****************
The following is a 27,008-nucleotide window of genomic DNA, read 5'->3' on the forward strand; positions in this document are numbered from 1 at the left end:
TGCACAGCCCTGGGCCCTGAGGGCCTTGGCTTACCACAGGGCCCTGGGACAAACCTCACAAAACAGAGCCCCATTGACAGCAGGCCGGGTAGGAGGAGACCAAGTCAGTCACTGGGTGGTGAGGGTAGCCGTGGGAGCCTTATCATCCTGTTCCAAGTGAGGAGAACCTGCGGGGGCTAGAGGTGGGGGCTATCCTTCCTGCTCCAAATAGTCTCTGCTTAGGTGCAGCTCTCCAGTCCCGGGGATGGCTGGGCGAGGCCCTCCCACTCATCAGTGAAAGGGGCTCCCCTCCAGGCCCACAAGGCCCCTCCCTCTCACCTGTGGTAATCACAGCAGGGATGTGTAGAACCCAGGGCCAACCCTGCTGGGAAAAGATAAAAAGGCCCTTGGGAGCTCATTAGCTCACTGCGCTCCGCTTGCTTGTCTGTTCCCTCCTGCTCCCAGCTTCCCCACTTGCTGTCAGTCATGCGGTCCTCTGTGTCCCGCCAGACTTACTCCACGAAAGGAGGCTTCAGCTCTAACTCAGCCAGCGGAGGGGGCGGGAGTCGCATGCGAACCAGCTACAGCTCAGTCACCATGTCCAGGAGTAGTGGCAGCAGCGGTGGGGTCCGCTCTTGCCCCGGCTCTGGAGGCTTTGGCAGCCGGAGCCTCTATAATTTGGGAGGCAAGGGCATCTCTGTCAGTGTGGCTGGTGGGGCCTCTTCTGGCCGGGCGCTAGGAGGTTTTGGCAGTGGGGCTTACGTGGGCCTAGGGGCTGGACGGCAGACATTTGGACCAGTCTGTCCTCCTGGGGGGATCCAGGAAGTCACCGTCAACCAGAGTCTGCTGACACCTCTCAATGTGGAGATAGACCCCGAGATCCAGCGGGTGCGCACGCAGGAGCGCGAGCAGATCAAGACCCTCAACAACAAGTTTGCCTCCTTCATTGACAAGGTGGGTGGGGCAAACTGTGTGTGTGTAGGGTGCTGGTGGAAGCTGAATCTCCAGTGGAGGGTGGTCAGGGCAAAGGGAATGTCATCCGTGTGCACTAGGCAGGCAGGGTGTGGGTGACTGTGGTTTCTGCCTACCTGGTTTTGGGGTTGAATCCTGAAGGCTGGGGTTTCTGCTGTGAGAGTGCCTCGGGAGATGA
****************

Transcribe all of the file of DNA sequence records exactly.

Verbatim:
The following is a 27,008-nucleotide window of genomic DNA, read 5'->3' on the forward strand; positions in this document are numbered from 1 at the left end:
TGCACAGCCCTGGGCCCTGAGGGCCTTGGCTTACCACAGGGCCCTGGGACAAACCTCACAAAACAGAGCCCCATTGACAGCAGGCCGGGTAGGAGGAGACCAAGTCAGTCACTGGGTGGTGAGGGTAGCCGTGGGAGCCTTATCATCCTGTTCCAAGTGAGGAGAACCTGCGGGGGCTAGAGGTGGGGGCTATCCTTCCTGCTCCAAATAGTCTCTGCTTAGGTGCAGCTCTCCAGTCCCGGGGATGGCTGGGCGAGGCCCTCCCACTCATCAGTGAAAGGGGCTCCCCTCCAGGCCCACAAGGCCCCTCCCTCTCACCTGTGGTAATCACAGCAGGGATGTGTAGAACCCAGGGCCAACCCTGCTGGGAAAAGATAAAAAGGCCCTTGGGAGCTCATTAGCTCACTGCGCTCCGCTTGCTTGTCTGTTCCCTCCTGCTCCCAGCTTCCCCACTTGCTGTCAGTCATGCGGTCCTCTGTGTCCCGCCAGACTTACTCCACGAAAGGAGGCTTCAGCTCTAACTCAGCCAGCGGAGGGGGCGGGAGTCGCATGCGAACCAGCTACAGCTCAGTCACCATGTCCAGGAGTAGTGGCAGCAGCGGTGGGGTCCGCTCTTGCCCCGGCTCTGGAGGCTTTGGCAGCCGGAGCCTCTATAATTTGGGAGGCAAGGGCATCTCTGTCAGTGTGGCTGGTGGGGCCTCTTCTGGCCGGGCGCTAGGAGGTTTTGGCAGTGGGGCTTACGTGGGCCTAGGGGCTGGACGGCAGACATTTGGACCAGTCTGTCCTCCTGGGGGGATCCAGGAAGTCACCGTCAACCAGAGTCTGCTGACACCTCTCAATGTGGAGATAGACCCCGAGATCCAGCGGGTGCGCACGCAGGAGCGCGAGCAGATCAAGACCCTCAACAACAAGTTTGCCTCCTTCATTGACAAGGTGGGTGGGGCAAACTGTGTGTGTGTAGGGTGCTGGTGGAAGCTGAATCTCCAGTGGAGGGTGGTCAGGGCAAAGGGAATGTCATCCGTGTGCACTAGGCAGGCAGGGTGTGGGTGACTGTGGTTTCTGCCTACCTGGTTTTGGGGTTGAATCCTGAAGGCTGGGGTTTCTGCTGTGAGAGTGCCTCGGGAGATGA